• Although the children’s guardian’s analysis makes reference to both exercises and supports the local authority’s plan for adoption, it likewise does not descend to an analysis of the welfare of B throughout his life except for just one opinion in one of 36 paragraphs where she says: “My own view until very recently was that this is a finely balanced case; although I had significant concerns about the parents’ ability to work in partnership with professionals. I balanced against that the potential loss to [B] of the opportunity to live in the care of his birth family if such an outcome could be achieved. I was particularly mindful of his right to family life and the loss to him of a relationship with his siblings.” So far as it goes, that is a relevant opinion, but in my judgment not a sufficient analysis for the purposes of the ACA 2002 or the authorities. There is no evidence directed specifically to why it is necessary to dispense with the consent of the parents to adoption.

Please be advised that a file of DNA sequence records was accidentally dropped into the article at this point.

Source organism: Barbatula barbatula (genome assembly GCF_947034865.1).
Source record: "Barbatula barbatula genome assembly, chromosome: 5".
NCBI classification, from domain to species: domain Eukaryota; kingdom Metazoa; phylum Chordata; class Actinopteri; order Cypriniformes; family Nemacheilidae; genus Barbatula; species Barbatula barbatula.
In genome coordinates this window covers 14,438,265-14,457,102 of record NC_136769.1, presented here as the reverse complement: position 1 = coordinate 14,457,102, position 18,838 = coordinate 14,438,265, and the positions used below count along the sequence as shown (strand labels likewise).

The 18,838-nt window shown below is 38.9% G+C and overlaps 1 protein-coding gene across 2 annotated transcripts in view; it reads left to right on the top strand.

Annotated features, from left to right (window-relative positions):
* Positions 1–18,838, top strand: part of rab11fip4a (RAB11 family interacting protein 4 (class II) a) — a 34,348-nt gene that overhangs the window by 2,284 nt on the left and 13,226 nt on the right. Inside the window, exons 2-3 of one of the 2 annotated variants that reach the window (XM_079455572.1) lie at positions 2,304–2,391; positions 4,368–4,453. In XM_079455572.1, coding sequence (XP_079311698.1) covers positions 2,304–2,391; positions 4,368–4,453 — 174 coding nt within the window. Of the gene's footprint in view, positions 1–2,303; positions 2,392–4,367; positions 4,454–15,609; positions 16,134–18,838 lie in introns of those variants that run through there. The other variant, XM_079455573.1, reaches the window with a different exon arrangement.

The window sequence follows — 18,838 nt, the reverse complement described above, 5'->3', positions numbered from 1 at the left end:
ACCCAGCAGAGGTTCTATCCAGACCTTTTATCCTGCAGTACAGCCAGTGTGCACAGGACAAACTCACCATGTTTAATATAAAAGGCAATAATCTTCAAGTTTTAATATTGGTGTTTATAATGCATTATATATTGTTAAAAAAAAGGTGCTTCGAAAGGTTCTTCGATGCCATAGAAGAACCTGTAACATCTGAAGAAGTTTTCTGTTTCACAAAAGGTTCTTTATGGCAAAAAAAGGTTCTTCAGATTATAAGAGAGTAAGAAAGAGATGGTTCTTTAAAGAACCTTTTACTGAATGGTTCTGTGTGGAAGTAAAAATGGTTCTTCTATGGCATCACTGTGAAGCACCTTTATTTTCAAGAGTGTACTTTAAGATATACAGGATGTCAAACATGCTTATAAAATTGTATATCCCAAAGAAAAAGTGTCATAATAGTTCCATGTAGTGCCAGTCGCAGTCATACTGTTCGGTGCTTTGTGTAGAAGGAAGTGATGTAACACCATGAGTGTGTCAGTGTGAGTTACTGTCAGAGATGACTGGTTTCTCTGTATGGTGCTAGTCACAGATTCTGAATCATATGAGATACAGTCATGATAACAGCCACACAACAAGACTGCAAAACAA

• With the benefit of access to the original evidence that this court has had, it is clear that that evidence could not in itself have supported the conclusions reached by the FPC had it been adopted as the reasoning for the same. In particular, there is no comparison of the benefits and detriments of the realistic welfare options for B upon which the FPC could have relied. In the absence of a sufficient welfare analysis by the FPC, there was simply no analysis at all. Accordingly, there was nothing of substance to be evaluated to decide whether or not it was proportionate. Judge Clarke did not hear any additional evidence with the consequence that the evidential basis for the orders remained as defective in the County Court as it had been in the FPC. No amount of elegant language could disguise that fact. It is of course open to a specialist judge to construct an analysis required by statute from the evidence of fact, expert opinion and evaluative judgment that she has heard and that is a distinct exercise from a professional assessment that is required because it is outwith the skill and expertise of the court: Re N-B (Children) (residence: expert evidence) [2002] EWCA Civ 1052, [2002] 3 FCR 259. In this case there was no evidential basis for that exercise.